But the many times this happened, it did seed an idea. The idea was that if I made very short stories (four to five pages), this would translate into a more classical approach for a children's book. I tend to prefer to write in English; it is weird, but it has always been the case, if I want to rhyme, my brain can do it more easily in English. I tend to write out a small idea for a story first. For example, the scariest monster: Lotte and Puck are playing in their room when a monster jumps from under the bed and tries to scare them, but it doesn't work. Ashamed, he apologizes, and they become friends. When I have this, I start working on the poem. During this process, I generally already have images in my head, and I note those, which form the guide for how many pages it will become.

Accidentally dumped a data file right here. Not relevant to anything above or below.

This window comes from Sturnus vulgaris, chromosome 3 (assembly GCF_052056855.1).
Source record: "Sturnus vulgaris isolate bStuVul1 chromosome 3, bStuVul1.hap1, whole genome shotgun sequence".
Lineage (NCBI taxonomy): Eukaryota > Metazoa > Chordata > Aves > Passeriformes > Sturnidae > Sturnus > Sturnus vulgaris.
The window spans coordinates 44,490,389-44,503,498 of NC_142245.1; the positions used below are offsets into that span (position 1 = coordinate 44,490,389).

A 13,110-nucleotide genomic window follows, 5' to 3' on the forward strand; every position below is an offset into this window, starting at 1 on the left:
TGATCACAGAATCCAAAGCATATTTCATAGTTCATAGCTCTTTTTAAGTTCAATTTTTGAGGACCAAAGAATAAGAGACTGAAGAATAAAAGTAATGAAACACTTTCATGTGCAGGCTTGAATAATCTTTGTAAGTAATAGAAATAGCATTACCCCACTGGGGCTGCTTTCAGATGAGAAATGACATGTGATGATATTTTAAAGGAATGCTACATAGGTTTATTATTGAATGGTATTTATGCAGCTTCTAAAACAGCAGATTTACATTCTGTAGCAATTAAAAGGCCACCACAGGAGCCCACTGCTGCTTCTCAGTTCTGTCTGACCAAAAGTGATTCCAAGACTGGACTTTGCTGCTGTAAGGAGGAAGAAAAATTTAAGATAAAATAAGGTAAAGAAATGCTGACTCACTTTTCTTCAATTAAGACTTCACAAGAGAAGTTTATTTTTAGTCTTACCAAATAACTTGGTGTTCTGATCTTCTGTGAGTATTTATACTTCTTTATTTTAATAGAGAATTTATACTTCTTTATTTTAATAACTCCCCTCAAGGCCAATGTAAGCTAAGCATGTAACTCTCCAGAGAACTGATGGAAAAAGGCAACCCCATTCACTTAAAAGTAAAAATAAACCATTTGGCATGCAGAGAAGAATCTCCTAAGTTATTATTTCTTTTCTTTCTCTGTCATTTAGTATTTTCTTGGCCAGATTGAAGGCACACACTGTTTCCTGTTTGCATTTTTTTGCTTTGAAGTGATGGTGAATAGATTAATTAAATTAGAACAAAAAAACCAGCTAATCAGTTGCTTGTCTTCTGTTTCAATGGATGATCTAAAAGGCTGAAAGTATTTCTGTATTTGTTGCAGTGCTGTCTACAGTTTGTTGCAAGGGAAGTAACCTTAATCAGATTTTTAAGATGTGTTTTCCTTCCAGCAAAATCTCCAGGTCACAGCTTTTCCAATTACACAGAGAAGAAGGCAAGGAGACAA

After many years of practice, when I want to make children's illustrations, I tend to combine my comic-like style, with more rounded and organic shapes, with a more classical approach. I use gouache paint and a playful, colorful palette. This style enables me to bring whimsy and charm to my stories, making them more engaging and memorable for young readers. Once I have a solid story idea and a poem to go with it, I start the illustration process. I usually begin with rough red pencil sketches, trying to visualize the characters and scenes in my story. These initial sketches help me establish the overall composition and flow of the narrative. Sometimes, I even create a storyboard to ensure that the visual elements are well-balanced and complement the text. After finalizing my sketches, I move on to the painting process. Gouache is a medium where you can lay flat even layers, and this looks nice and crisp. But you can also thin them, or even scrape some paint off the paper with water and suck up the pigment with a brush. This makes it more like watercolor. The paints I use are Acryla Gouache by Holbein. Once they are dry, they are permanent, and water has no effect on them. I tend to pick a center of attention, and this is what gets painted and gets all the detail. Once I have painted my multiple layers, I pick up colored pencils and use these for my linework. Everything else that adds detail to the scene becomes a colored line drawing but not a paint layer. I have found that this points to a core element, mostly the main characters. You can read their emotions and what they are doing. But I do think that it has a very pretty aesthetic to it.